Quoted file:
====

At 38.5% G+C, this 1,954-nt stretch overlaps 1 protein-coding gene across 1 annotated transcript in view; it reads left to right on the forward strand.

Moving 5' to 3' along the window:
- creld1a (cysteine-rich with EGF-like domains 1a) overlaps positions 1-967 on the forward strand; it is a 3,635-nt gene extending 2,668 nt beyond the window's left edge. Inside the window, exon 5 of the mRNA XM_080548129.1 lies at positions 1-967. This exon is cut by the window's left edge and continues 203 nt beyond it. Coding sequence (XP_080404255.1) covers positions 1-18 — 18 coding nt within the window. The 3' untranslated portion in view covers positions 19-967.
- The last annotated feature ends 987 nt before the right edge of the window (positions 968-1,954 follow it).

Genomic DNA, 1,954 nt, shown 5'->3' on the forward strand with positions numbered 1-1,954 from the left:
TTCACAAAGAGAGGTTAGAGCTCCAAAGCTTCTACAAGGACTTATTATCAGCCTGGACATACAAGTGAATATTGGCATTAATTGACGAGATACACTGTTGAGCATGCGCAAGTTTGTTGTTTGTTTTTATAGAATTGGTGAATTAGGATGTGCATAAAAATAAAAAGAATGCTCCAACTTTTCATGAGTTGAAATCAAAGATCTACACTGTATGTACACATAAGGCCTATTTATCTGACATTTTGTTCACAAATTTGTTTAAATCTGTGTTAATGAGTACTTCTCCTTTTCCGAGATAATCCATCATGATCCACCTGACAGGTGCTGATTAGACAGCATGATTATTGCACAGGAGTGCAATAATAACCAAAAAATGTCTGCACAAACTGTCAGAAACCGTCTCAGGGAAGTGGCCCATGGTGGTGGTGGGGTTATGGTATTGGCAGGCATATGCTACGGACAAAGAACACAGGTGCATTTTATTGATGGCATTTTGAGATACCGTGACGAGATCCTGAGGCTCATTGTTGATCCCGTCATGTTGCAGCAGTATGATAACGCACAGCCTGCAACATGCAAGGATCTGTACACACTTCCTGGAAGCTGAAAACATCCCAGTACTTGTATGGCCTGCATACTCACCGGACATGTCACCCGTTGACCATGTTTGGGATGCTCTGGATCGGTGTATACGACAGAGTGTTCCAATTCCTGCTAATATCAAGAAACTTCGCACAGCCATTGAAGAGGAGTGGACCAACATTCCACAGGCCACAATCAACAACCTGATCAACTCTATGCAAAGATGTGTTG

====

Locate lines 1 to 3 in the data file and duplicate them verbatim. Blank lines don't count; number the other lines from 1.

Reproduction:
At 38.5% G+C, this 1,954-nt stretch overlaps 1 protein-coding gene across 1 annotated transcript in view; it reads left to right on the forward strand.

Moving 5' to 3' along the window:
- creld1a (cysteine-rich with EGF-like domains 1a) overlaps positions 1-967 on the forward strand; it is a 3,635-nt gene extending 2,668 nt beyond the window's left edge. Inside the window, exon 5 of the mRNA XM_080548129.1 lies at positions 1-967. This exon is cut by the window's left edge and continues 203 nt beyond it. Coding sequence (XP_080404255.1) covers positions 1-18 — 18 coding nt within the window. The 3' untranslated portion in view covers positions 19-967.